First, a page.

Simplicity is prerequisite for reliability.
Edsger W. Dijkstra, How do we tell truths that might hurt? (1975)
In over 2 decades of professionally working on systems of various sizes and over 4 decades of using and sometimes suffering them, one thing holds true: the more complexity you add, the more that can go wrong. I mean - just look at Microsoft Windows.
The picture to the left, as an example, is pretty impressive. Now imagine you just want a cup of coffee. Suddenly, that could probably be considered overengineering. It gets worse when you consider someone built it, someone maintains it, and it probably takes a lot of energy to run for a simple cup of coffee.
I'm pretty sure that the system on the left doesn't make coffee. If you just want a cup of coffee, there are much simpler ways of getting it.
When it comes to systems, it's very easy to get wrapped up in complexity - particularly in an era when new ways to do things fly past at an increasing rate. We who love technology love trying to apply new technology to old problems and we do so successfully - but not always efficiently.
In the context of software development, it's not a new topic - in fact, Max Kanat-Alexander wrote a great blog entry on overengineering back in 2008. And of course, Max wrote Code Simplicity: The Fundamentals of Software.
This also ties in to my post on Simplicity and Complexity: Managing Expectations.
Because You Can Doesn't Mean You Should
I've been a geek for quite a long time - so long ago that I used to write code on paper so I could enter it on a timeshared System 36. New and exciting technology is always... new... ad it's always... exciting. At least for geeks. We'll see some new language, programming library, piece of hardware or process and immediately want to solve the world's problems with them. If you're playing around at home, it's all well and good - I have quite a few different projects I revisit depending on what interests me at the time - but when it comes to building systems that people depend on, we have to be a bit more conservative in our approach.
Pragmatism is the ultimate judge. When judging a new technology and it's use in a project, it boils down to this:
- Will it work?
- Will it add needed features?
- Will the new features balance maintenance costs/efforts?
- Is there a simpler way to get the same result?
Will It Work?
Typically the answer to this question is a resounding 'yes', but that answer may not necessarily be true. The most dangerous part of any part of any project is where system requirements are shifted slightly to meet the need of we geeks who want to play with a new technology - and because it's shiny and new, it's easy to sell - not because it's what people want, but because an excited geek is a better salesperson.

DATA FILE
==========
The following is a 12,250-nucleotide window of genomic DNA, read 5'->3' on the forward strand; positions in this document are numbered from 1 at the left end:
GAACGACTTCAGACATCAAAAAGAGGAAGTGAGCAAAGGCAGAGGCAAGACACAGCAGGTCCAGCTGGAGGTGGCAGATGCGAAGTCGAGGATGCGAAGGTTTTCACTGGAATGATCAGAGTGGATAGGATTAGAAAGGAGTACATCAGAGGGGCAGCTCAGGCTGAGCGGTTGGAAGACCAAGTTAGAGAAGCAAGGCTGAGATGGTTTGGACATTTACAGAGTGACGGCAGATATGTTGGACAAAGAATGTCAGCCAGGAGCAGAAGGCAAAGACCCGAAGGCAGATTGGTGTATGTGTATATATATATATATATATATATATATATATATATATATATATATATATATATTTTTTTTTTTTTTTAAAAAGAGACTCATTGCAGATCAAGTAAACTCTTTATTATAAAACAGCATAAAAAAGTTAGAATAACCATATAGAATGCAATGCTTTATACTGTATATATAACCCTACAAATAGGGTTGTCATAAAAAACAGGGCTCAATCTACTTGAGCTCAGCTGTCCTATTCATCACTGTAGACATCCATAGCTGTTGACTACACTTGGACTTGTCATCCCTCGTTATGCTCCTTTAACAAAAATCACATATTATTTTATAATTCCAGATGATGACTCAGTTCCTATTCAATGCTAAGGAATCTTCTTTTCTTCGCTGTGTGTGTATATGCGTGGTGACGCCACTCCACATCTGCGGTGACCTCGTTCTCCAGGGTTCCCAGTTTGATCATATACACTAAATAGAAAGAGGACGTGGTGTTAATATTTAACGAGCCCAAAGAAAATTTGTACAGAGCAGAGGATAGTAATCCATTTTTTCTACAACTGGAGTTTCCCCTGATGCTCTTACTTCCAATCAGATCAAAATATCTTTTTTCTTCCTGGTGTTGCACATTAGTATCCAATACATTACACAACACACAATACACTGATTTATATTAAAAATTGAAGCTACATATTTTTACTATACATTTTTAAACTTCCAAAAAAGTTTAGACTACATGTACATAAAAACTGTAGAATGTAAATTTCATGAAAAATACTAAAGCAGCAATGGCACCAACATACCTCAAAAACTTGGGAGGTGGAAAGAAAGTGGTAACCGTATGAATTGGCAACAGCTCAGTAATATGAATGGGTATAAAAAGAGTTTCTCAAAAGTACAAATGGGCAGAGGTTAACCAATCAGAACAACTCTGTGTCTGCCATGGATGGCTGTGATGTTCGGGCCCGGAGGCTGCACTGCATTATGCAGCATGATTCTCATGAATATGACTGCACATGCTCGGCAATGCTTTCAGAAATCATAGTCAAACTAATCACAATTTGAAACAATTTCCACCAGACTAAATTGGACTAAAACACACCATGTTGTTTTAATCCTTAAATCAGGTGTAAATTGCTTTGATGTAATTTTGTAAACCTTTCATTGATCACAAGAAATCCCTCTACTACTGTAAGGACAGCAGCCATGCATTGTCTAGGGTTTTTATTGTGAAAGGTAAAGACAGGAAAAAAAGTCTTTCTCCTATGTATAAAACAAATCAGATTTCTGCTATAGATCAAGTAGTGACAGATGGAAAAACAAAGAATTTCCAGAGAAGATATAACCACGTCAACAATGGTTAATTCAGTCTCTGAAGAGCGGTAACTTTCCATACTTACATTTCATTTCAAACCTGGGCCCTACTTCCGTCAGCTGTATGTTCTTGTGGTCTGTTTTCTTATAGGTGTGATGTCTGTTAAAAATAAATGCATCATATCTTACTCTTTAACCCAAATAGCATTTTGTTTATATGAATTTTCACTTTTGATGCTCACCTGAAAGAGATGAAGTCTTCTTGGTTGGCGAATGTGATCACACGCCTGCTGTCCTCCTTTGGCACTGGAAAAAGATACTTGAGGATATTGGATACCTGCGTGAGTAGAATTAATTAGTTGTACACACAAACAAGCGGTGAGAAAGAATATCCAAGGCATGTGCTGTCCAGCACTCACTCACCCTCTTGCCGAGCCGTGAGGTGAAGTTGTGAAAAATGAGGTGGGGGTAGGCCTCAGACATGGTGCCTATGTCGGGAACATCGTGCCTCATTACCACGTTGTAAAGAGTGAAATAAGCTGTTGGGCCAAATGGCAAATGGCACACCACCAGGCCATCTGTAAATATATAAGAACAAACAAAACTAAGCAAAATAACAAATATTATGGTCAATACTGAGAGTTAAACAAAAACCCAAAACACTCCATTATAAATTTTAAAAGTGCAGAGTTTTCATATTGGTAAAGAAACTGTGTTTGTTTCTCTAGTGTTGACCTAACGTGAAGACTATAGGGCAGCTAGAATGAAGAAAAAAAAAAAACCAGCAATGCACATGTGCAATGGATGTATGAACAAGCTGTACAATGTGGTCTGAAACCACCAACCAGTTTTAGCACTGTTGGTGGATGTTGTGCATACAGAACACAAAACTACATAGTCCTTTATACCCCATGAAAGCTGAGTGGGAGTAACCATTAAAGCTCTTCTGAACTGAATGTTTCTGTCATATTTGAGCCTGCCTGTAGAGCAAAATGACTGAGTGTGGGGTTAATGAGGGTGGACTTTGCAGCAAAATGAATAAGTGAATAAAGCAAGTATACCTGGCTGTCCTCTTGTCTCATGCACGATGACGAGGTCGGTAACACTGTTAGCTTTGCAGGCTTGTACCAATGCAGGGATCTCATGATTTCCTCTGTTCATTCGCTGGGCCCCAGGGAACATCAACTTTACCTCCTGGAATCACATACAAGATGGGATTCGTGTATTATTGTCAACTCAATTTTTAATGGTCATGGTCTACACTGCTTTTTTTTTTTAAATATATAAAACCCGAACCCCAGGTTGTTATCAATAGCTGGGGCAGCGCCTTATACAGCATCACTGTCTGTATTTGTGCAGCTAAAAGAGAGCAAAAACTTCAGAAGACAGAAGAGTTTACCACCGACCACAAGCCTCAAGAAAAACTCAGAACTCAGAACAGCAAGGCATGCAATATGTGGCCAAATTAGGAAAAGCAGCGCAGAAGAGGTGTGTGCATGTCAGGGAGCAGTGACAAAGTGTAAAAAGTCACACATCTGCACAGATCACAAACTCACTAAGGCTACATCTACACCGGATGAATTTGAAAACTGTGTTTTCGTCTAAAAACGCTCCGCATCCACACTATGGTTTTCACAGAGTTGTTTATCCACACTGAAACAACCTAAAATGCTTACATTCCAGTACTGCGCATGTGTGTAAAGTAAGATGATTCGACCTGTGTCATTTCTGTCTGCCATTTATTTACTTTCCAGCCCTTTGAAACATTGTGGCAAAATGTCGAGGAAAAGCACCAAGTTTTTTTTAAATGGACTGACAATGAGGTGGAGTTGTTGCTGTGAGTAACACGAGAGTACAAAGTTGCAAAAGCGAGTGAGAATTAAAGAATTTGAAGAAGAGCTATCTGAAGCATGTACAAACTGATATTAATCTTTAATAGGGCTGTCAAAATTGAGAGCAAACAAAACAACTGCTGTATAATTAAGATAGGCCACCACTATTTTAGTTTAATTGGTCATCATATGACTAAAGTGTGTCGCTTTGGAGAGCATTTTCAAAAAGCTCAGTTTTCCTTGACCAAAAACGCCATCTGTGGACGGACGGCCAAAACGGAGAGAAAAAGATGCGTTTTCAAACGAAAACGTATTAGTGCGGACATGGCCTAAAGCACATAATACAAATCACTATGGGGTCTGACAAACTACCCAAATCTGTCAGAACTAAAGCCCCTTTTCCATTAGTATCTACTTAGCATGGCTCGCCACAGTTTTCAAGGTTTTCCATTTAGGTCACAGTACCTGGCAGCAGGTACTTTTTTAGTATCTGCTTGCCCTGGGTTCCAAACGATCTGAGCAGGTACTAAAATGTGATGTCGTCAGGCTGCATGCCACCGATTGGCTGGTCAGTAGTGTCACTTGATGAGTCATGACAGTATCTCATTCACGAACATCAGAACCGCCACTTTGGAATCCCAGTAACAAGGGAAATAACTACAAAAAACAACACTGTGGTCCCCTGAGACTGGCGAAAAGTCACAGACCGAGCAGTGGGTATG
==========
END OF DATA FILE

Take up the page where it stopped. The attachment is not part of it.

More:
A better salesperson does not mean a better product.
Will It Add Needed Features?
Of course it will!
Well, maybe not.
We often forget that more features can put a user off - and that really is the issue. As much as a system might meet requirements for doing something, if the users are overwhelmed with features it becomes problematic. 'Needed' is a very relative word and needs to be grounded. If it's seemless to the users, that's great - but is there a simpler approach that is more efficient and doesn't use that shiny new technology? If there is a simpler approach, maybe that's the way to go..
Will the new features balance maintenance costs/efforts?
This is where many engineers, developers and other folks get lost because we either don't play well with the bean-counters or don't care. To make matters worse, we have to be honest: adding new features that guarantee job maintenance is a great way to assure job security in a world that doesn't really put the words 'job' and 'security' together very often.
There's also the issue that new technologies, after the initial hype, might be abandoned or become problematic to support. We don't like to talk about those failures but they are a reality. We also don't talk about the fact that a popular technology isn't necessarily the best technology, and so on.
In the end, one has to really look toward the future and make serious calculated decisions.
Is there a simpler way to get the same result?
As Thoreau wrote, "Distrust any enterprise that requires new clothes". The same applies to technologies - there are often ways that are time tested that work just as well and don't require investment (financial or otherwise) in new technologies. While everyone wants to be on the good side of the cutting edge, very few understand that it's also the bleeding edge and that the bleeding edge is... bloody.
Not a Naysayer.
The point is that when you're working on a project, you have to consider whether the risk of adapting a new technology is worth it - and for those easily blinded by shiny new technologies (SQUIRREL!), it's particularly problematic - I still fall into the trap myself on a personal level.
On a professional level, I've learned to avoid it with some severe pragmatism, some of it hard won.